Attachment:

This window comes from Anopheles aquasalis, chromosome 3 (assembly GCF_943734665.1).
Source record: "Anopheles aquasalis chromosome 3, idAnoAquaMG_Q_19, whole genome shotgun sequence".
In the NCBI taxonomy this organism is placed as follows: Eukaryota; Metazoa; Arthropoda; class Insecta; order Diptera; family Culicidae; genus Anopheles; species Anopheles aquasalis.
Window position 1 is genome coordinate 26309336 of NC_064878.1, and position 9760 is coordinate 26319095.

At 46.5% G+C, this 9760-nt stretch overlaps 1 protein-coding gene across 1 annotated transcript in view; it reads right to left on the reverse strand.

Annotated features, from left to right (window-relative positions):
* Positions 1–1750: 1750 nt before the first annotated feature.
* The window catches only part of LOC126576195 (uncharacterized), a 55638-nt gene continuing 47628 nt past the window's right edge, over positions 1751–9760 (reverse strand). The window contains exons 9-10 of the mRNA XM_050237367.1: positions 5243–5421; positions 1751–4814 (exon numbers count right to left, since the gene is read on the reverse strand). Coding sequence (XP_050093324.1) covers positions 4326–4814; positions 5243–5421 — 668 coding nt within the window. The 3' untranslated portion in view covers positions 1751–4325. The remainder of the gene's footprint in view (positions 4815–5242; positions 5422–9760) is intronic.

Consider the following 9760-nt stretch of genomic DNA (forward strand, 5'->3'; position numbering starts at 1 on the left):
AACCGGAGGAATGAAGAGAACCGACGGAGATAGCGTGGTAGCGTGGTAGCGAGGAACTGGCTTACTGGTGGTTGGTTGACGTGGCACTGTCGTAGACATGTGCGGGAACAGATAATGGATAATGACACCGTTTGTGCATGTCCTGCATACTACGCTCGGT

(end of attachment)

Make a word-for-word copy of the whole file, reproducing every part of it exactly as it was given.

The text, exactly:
This window comes from Anopheles aquasalis, chromosome 3 (assembly GCF_943734665.1).
Source record: "Anopheles aquasalis chromosome 3, idAnoAquaMG_Q_19, whole genome shotgun sequence".
In the NCBI taxonomy this organism is placed as follows: Eukaryota; Metazoa; Arthropoda; class Insecta; order Diptera; family Culicidae; genus Anopheles; species Anopheles aquasalis.
Window position 1 is genome coordinate 26309336 of NC_064878.1, and position 9760 is coordinate 26319095.

At 46.5% G+C, this 9760-nt stretch overlaps 1 protein-coding gene across 1 annotated transcript in view; it reads right to left on the reverse strand.

Annotated features, from left to right (window-relative positions):
* Positions 1–1750: 1750 nt before the first annotated feature.
* The window catches only part of LOC126576195 (uncharacterized), a 55638-nt gene continuing 47628 nt past the window's right edge, over positions 1751–9760 (reverse strand). The window contains exons 9-10 of the mRNA XM_050237367.1: positions 5243–5421; positions 1751–4814 (exon numbers count right to left, since the gene is read on the reverse strand). Coding sequence (XP_050093324.1) covers positions 4326–4814; positions 5243–5421 — 668 coding nt within the window. The 3' untranslated portion in view covers positions 1751–4325. The remainder of the gene's footprint in view (positions 4815–5242; positions 5422–9760) is intronic.

Consider the following 9760-nt stretch of genomic DNA (forward strand, 5'->3'; position numbering starts at 1 on the left):
AACCGGAGGAATGAAGAGAACCGACGGAGATAGCGTGGTAGCGTGGTAGCGAGGAACTGGCTTACTGGTGGTTGGTTGACGTGGCACTGTCGTAGACATGTGCGGGAACAGATAATGGATAATGACACCGTTTGTGCATGTCCTGCATACTACGCTCGGT